If you’ve found yourself curious about a procedure advertised on billboards as “natural breast augmentation,” the good news is that it’s an actual, well-established medical procedure. The bad news ... is hard to find.
The procedure, from a cosmetic standpoint and when done properly, seems like a win-win: Fat is liposuctioned from one area of the body and then implanted into the breast as a natural enhancement.
The procedure has recently come to Utah, with Surface Medical Spas, based in Layton and Park City, touting natural breast augmentation on billboards and, at one time, stating on its website that fat transfer to the breast “has had no major side effects ever reported.”
But doctors disagree. The transfer of fat from one part of the body to another sometimes requires multiple procedures over time, as grafted fat can simply dissolve. More concerning for doctors and physicians, however, is the fact that when transferred, some fat can undergo necrosis—essentially dying in the graft before calcifying and hardening. And during a breast examination, the hardened lump can easily be misdiagnosed as breast cancer.
And finding objective information about natural breast augmentation is not an easy task. A simple Internet search for the term “natural breast augmentation” is typically filled with pages full of testimonials and positive articles from clinics that provide the operation, touting it as a safer, more natural alternative to traditional breast-enhancement surgery.
Surface Medical Spas has paid for billboards along Interstate 15 advertising the procedure. The company’s website, Surface-Med.com, states that “Fat transfer to the breast started about twenty five (25) years ago and has had no major side effects ever reported” and that “to date, there has never been a fatality from this form of liposuction reported anywhere in the world in the past 20 years.” A separate page that also explains their breast-augmentation procedure says does not include the “no major side effects” line. *
Dr. Aaron Barson, medical director of Surface Medical Spas, says he’s been doing the procedure for seven years and says that more complications arise from traditional breast implants, which the body treats as “foreign bodies.”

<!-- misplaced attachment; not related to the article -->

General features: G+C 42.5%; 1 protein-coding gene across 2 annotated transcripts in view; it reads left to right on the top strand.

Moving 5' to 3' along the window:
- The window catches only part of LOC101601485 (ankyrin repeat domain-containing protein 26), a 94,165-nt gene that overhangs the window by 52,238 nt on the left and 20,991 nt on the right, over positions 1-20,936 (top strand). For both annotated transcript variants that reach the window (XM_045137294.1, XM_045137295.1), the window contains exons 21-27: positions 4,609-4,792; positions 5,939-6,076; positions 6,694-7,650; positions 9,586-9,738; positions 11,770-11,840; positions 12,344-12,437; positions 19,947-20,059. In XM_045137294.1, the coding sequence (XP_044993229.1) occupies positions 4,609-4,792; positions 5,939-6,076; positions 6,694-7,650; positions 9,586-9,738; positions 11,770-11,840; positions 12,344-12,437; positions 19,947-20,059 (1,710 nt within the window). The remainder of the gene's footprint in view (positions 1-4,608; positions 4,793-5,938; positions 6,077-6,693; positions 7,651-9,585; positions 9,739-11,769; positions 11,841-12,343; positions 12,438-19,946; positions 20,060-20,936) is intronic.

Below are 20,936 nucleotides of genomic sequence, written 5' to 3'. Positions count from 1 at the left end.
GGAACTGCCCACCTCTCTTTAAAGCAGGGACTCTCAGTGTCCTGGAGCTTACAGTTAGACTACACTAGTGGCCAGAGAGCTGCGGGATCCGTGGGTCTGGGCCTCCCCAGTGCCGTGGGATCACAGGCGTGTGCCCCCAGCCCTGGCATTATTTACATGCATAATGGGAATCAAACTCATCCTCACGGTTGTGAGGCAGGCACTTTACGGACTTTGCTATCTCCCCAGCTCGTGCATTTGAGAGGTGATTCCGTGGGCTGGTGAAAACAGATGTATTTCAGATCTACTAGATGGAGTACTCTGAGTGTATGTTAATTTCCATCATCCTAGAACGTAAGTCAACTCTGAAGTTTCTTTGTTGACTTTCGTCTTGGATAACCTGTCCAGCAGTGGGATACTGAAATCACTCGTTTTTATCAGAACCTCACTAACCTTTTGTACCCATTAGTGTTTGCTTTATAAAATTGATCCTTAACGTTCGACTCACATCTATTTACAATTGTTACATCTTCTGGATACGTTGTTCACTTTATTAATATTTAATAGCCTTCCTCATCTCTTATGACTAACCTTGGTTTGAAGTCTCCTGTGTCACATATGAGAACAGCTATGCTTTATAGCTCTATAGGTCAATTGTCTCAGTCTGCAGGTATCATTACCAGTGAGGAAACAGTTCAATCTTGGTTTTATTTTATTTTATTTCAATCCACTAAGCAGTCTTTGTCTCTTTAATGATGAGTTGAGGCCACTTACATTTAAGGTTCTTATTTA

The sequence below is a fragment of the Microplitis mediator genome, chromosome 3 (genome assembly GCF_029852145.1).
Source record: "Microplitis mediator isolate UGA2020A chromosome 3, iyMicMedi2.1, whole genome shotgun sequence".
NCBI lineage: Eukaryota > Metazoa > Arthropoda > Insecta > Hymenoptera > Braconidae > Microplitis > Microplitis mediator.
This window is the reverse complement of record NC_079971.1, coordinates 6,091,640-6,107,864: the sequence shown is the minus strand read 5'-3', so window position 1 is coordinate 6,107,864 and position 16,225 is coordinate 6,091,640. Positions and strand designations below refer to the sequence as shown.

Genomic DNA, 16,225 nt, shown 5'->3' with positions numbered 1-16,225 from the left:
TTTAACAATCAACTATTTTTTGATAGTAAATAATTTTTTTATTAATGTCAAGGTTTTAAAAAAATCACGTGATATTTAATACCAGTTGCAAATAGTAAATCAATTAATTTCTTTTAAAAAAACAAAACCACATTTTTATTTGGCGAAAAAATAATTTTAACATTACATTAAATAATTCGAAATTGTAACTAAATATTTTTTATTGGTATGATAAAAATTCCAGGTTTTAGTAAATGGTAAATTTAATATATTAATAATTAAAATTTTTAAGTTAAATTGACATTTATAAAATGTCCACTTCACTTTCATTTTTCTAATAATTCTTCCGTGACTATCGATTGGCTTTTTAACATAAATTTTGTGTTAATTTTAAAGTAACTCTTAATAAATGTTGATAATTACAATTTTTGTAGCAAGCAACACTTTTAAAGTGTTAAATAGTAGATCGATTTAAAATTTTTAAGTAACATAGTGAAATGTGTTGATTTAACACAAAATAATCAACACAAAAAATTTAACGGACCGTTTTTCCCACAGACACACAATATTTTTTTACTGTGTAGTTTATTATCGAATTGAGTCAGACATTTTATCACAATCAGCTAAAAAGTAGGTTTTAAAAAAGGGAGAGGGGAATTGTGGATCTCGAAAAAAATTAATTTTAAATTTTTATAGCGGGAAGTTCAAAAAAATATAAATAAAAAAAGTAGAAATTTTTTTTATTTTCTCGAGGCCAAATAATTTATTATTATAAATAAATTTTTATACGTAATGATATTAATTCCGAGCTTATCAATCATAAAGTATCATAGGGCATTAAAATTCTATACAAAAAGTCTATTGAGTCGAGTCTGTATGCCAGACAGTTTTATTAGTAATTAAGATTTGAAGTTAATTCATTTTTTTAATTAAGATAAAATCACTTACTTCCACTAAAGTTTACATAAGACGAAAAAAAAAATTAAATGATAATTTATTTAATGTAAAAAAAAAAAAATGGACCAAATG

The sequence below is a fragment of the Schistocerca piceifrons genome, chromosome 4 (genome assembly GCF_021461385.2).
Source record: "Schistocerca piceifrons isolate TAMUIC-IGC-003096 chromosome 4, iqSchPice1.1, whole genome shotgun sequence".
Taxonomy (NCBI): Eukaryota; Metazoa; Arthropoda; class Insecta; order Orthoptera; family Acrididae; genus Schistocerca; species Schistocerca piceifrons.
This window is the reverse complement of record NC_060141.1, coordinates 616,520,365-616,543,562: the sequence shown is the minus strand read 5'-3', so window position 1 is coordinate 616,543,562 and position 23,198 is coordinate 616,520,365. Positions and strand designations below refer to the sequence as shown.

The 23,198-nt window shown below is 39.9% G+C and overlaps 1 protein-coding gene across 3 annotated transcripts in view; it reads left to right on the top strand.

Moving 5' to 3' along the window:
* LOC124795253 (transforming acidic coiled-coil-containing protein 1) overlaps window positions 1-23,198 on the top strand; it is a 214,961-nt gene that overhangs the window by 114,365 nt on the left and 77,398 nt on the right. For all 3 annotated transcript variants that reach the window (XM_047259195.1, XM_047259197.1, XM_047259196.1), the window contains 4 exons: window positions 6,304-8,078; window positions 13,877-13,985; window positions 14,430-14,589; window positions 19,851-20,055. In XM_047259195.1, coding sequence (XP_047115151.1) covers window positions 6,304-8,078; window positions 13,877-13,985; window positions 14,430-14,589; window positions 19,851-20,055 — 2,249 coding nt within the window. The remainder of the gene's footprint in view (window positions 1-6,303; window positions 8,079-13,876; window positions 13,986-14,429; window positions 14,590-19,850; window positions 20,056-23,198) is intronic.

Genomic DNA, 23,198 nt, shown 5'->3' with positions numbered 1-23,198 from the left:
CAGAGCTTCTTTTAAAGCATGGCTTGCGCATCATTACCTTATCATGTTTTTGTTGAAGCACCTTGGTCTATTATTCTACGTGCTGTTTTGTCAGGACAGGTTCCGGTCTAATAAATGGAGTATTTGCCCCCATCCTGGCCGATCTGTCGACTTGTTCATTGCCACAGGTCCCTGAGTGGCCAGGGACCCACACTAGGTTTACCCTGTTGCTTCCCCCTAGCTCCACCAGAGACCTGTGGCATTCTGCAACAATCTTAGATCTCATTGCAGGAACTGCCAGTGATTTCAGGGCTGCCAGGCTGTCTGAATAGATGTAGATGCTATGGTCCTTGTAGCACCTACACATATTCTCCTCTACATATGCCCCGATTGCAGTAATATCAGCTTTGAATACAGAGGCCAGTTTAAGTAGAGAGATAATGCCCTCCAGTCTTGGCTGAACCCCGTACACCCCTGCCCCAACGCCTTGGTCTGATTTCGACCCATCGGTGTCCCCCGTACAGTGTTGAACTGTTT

“Anything you put in the body you’ll get issues with,” Barson says. “But fat is the most natural thing you put in you because it’s from [your body].”
Dr. Jayant Agarwal, an associate professor of surgery at the plastic-surgery division of the University of Utah School of Medicine, says that though the procedure is now a cosmetic option, it’s traditionally been used for breast reconstruction for women who had undergone mastectomies, but complications arise even then.
“The potential problems it could create is that it’s difficult with imaging,” Agarwal says. “The fat that we remove when it’s liposuction no longer has a blood supply when we wash it and put it into a syringe. In order for it to live, it has to have little blood vessels grow into it, but until that time, there’s a risk of infection because it’s just a foreign body for a period of time.”
If the transferred fat doesn’t grow—or “revasculate”—the vessels, then “those areas of fat will die, and you get oily cysts; you get hardened areas of scar tissues and calcification because the fat has died,” Agarwal says.
These hardened lumps aren’t dangerous on their own, but they can increase the chance that when a woman is screened for breast cancer, the lumps will be mistaken for being carcinogenic and require a biopsy.
In seeking to understand the procedure, City Weekly also called the clinic and asked a customer-service staffer about side effects.
The staffer initially mentioned usual post-surgical issues such as soreness, discomfort and itchiness. It wasn’t until City Weekly asked specifically about the cancer-screening concern that the staffer said that was a problem, but that it’s “very, very rare.”
Agarwal says it can be more of a common problem, but he also believes that improvements in screening in the future will make it easier, through MRIs and ultrasounds, to discern dead fat from cancerous lumps, eventually making it less likely women will need to get unnecessary biopsies.
Barson says that he’s aware of the problem in general, but he’s never heard of it being a problem with one of his clients. He says that all complications and concerns are explained to patients in detail before they sign a consent form.
And despite these complications, Barson says, fat itself is not dangerous.
“Fat is not cancer; there’s nothing really nefarious about fat,” he says.
Agerwal says that there are other side effects that women should take into consideration. Liposuction presents its own host of complications, he says, and since fat transferred to the breast is fat, and not an implant, it can easily dissolve, requiring repeat procedures that make natural breast augmentation much more costly than traditional breast enhancements.
Barson, however, argues that depending on how one views it, the procedure is more economical because it also includes liposuction.
“It’s kind of like a two-for-one,” Barson says. “The [patient] gets the bonus of getting fat removed from an area they possibly don’t like.”
Agarwal says he is indifferent about the procedure and simply recommends caution.
“Right now, just like any time we introduce some new technology or some new technique, you have to do it with caution,” Agarwal says. “Because all the people involved from family doctors and radiologist to the patients—they don’t know what to expect.”